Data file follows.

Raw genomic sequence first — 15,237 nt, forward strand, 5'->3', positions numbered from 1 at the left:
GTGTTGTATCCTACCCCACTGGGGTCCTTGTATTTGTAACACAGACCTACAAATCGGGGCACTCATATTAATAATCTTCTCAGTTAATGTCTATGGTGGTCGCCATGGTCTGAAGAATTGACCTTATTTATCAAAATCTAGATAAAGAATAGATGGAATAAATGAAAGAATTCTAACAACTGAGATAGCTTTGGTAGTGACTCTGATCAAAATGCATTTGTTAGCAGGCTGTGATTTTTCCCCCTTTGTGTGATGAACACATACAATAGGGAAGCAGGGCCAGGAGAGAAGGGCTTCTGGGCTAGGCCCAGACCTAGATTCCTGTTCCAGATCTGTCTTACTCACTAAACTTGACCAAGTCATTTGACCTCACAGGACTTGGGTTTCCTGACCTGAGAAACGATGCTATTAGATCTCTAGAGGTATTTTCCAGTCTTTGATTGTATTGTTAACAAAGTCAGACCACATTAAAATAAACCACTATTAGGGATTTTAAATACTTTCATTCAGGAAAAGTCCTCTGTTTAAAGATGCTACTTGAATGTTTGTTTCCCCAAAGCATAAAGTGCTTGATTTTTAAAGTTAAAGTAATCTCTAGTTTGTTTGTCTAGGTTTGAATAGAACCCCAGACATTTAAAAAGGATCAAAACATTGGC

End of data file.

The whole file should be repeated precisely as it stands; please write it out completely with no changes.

Raw genomic sequence first — 15,237 nt, forward strand, 5'->3', positions numbered from 1 at the left:
GTGTTGTATCCTACCCCACTGGGGTCCTTGTATTTGTAACACAGACCTACAAATCGGGGCACTCATATTAATAATCTTCTCAGTTAATGTCTATGGTGGTCGCCATGGTCTGAAGAATTGACCTTATTTATCAAAATCTAGATAAAGAATAGATGGAATAAATGAAAGAATTCTAACAACTGAGATAGCTTTGGTAGTGACTCTGATCAAAATGCATTTGTTAGCAGGCTGTGATTTTTCCCCCTTTGTGTGATGAACACATACAATAGGGAAGCAGGGCCAGGAGAGAAGGGCTTCTGGGCTAGGCCCAGACCTAGATTCCTGTTCCAGATCTGTCTTACTCACTAAACTTGACCAAGTCATTTGACCTCACAGGACTTGGGTTTCCTGACCTGAGAAACGATGCTATTAGATCTCTAGAGGTATTTTCCAGTCTTTGATTGTATTGTTAACAAAGTCAGACCACATTAAAATAAACCACTATTAGGGATTTTAAATACTTTCATTCAGGAAAAGTCCTCTGTTTAAAGATGCTACTTGAATGTTTGTTTCCCCAAAGCATAAAGTGCTTGATTTTTAAAGTTAAAGTAATCTCTAGTTTGTTTGTCTAGGTTTGAATAGAACCCCAGACATTTAAAAAGGATCAAAACATTGGC